General Laboratory Safety Practices

The following requirements are basic for any laboratory using hazardous biological materials.

  1. Training: All laboratory personnel and others whose work requires them to enter the laboratory must understand the chemical and biological hazards in the laboratory and be trained in appropriate safety precautions and procedures. Personnel must know, understand, and follow standard practices and procedures. In addition to the mandated safety training provided by EHS, specific laboratory safety training shall be provided by the principal investigator or their designate and competence in safe technique must be demonstrated before work is allowed with hazardous agents or toxic material.
  2. Safety Procedures Manual: A laboratory safety manual must be prepared or adopted. It is the responsibility of the principal investigator to ensure that the manual identifies known and potential chemical and biological hazards and specifies the practices and procedures to eliminate or minimize such risks. The manual must contain an emergency response plan.
  3. The laboratory must be kept neat, orderly and clean, and storage of materials not pertinent to the work must be minimized.
  4. Laboratory clothing: Protective laboratory clothing (uniforms, coats, gowns) must be available, worn by all personnel including visitors, trainees, and others entering or working in the laboratory, and be properly fastened. Protective laboratory clothing must not be worn in non-laboratory areas. The U of T Lab Coat Guidelines is available HERE (PDF).
  5. Footwear: Suitable footwear with closed toes and heels and non-slip soles must be worn in all laboratory areas. The U of T Protective Footwear Standard is available HERE (PDF).
  6. Gloves: Gloves must be worn for all procedures that might involve direct skin contact with chemicals, toxins, blood, infectious materials or infected animals. Rings or hand jewelry interfering with glove use must be removed before gloving. The wearing of jewelry in the laboratory is discouraged. Gloves must be removed carefully and decontaminated with other laboratory wastes before disposal. Reusable gloves (e.g. insulated, chemical resistant, etc.) may be used where necessary and must be appropriately decontaminated after use. Metal mesh gloves can be worn underneath disposable gloves. The U of T Protective Glove Standard is available HERE (PDF).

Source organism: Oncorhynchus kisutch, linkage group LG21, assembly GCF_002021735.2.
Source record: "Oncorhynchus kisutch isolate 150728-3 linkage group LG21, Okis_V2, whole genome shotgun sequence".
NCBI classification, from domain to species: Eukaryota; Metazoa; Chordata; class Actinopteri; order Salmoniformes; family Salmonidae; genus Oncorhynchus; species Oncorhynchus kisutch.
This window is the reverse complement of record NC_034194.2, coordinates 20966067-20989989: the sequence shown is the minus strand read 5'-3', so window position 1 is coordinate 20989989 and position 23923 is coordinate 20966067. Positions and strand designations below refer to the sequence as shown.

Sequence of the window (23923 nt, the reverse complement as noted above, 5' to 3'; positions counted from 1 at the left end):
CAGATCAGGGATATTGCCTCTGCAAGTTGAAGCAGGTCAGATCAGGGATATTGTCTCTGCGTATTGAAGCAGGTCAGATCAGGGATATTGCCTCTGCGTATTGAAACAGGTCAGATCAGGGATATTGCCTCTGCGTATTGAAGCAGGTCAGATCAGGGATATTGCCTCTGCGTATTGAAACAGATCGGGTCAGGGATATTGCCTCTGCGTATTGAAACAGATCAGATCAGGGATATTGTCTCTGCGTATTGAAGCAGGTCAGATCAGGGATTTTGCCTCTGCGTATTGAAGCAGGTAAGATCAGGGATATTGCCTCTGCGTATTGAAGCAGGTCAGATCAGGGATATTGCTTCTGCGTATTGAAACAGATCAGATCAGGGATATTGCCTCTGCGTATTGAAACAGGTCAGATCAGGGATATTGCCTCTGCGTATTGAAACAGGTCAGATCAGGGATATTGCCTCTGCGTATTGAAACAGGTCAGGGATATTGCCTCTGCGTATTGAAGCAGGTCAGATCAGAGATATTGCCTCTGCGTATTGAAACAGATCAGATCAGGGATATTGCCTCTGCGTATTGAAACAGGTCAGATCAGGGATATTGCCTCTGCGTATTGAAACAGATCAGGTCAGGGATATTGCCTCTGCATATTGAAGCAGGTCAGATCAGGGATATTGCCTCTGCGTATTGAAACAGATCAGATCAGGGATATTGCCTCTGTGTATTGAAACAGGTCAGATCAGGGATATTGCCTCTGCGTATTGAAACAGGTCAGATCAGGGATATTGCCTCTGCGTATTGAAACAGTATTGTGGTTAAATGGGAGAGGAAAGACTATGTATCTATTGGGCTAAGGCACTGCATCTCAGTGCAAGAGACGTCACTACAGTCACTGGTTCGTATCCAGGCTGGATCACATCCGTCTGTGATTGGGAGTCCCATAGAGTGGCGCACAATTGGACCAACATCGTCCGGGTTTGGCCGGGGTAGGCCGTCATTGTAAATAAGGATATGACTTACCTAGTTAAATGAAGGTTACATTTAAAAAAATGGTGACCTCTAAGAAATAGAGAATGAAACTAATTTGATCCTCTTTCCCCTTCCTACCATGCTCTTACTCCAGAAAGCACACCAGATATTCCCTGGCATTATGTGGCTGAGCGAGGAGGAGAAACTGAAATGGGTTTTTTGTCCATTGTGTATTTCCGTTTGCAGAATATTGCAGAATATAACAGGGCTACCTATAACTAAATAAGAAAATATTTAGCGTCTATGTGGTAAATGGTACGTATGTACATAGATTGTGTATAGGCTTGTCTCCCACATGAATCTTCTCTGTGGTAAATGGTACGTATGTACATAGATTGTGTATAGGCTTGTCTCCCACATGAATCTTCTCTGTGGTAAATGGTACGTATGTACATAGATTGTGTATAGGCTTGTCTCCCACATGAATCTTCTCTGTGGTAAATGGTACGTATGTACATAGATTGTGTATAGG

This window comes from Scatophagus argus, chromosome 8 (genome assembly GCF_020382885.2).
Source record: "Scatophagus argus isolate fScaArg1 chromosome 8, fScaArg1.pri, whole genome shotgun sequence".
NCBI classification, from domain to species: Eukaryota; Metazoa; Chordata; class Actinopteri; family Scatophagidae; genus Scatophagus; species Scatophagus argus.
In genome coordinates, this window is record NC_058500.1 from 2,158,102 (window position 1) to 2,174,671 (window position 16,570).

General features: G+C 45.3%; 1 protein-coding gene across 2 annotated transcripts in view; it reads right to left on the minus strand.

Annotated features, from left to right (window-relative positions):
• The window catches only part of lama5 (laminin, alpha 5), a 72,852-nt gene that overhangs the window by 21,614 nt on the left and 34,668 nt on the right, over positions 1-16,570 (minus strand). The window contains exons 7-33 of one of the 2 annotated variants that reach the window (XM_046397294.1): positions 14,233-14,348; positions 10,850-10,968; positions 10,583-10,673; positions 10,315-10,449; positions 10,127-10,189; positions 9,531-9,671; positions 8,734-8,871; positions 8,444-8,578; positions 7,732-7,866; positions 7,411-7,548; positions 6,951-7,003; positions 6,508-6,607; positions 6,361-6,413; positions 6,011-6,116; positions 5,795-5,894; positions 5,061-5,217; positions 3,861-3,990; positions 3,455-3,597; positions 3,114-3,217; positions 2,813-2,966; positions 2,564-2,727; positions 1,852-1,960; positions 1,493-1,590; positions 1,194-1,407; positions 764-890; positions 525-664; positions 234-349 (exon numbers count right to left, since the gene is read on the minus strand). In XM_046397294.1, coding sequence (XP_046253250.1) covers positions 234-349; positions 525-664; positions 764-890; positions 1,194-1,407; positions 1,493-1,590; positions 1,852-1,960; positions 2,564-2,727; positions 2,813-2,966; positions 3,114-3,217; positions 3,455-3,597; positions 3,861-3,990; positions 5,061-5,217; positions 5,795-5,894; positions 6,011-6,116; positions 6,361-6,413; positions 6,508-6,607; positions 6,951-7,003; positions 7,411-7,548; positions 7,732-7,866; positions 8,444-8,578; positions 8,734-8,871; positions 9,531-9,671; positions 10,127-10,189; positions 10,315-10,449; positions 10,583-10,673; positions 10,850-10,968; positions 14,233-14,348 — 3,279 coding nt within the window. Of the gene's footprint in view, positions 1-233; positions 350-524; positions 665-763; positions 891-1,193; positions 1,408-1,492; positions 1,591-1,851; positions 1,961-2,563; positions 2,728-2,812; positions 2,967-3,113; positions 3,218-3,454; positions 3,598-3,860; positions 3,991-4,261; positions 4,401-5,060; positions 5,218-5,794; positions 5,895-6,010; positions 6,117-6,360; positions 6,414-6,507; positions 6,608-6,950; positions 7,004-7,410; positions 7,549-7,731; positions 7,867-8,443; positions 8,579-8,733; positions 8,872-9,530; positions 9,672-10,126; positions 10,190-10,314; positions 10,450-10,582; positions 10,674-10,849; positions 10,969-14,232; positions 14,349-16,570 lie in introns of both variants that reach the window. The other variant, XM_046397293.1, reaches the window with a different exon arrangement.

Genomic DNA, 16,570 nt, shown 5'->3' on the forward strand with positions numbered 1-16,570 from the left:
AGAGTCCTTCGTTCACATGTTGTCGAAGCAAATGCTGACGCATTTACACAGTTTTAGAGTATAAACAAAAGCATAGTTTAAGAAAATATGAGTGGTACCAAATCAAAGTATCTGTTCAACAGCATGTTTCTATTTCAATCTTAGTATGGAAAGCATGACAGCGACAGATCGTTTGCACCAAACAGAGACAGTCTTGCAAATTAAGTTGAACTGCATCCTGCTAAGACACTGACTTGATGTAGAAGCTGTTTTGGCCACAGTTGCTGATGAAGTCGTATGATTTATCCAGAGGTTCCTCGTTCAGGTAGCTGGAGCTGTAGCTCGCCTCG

7. Face and eye protection: Ocular protection (e.g., glasses, goggles, face shields, or other protective devices) must be worn when necessary to protect the face and eyes from splashes, impacting objects, harmful substances, UV light, or other rays. The U of T Protective Eye and Facewear Standard is available HERE (PDF).
  8. Eating, drinking, smoking, storing food or utensils, applying cosmetics, and inserting or removing contact lenses are not permitted in any laboratory work area. Contact lenses are not protective devices, and must be used only in conjunction with appropriate protective eyewear in eye hazard areas. Wearing jewelry is not recommended in the laboratory.
  9. Oral pipetting is prohibited in any laboratory.
  10. Long hair must be tied back or restrained.
  11. Hand-washing: Hands must be washed before leaving the laboratory, and after handling materials known or suspected to be contaminated, even when gloves have been worn.
  12. Decontamination: Work surfaces must be cleaned and decontaminated with an appropriate disinfectant at the end of the day and after any spill of potentially hazardous material. Loose or cracked work surfaces must be repaired or replaced immediately.
  13. All technical procedures must be performed in a manner that minimizes the creation of aerosols.
  14. Biological Waste disposal: All laboratories which manipulate biological materials, and generate waste containing such agents are responsible for the separation, packaging and treatment of their laboratory waste prior to its removal and disposal according to the University of Toronto Laboratory Hazardous Waste Management and Disposal ManualBiological Waste Disposal.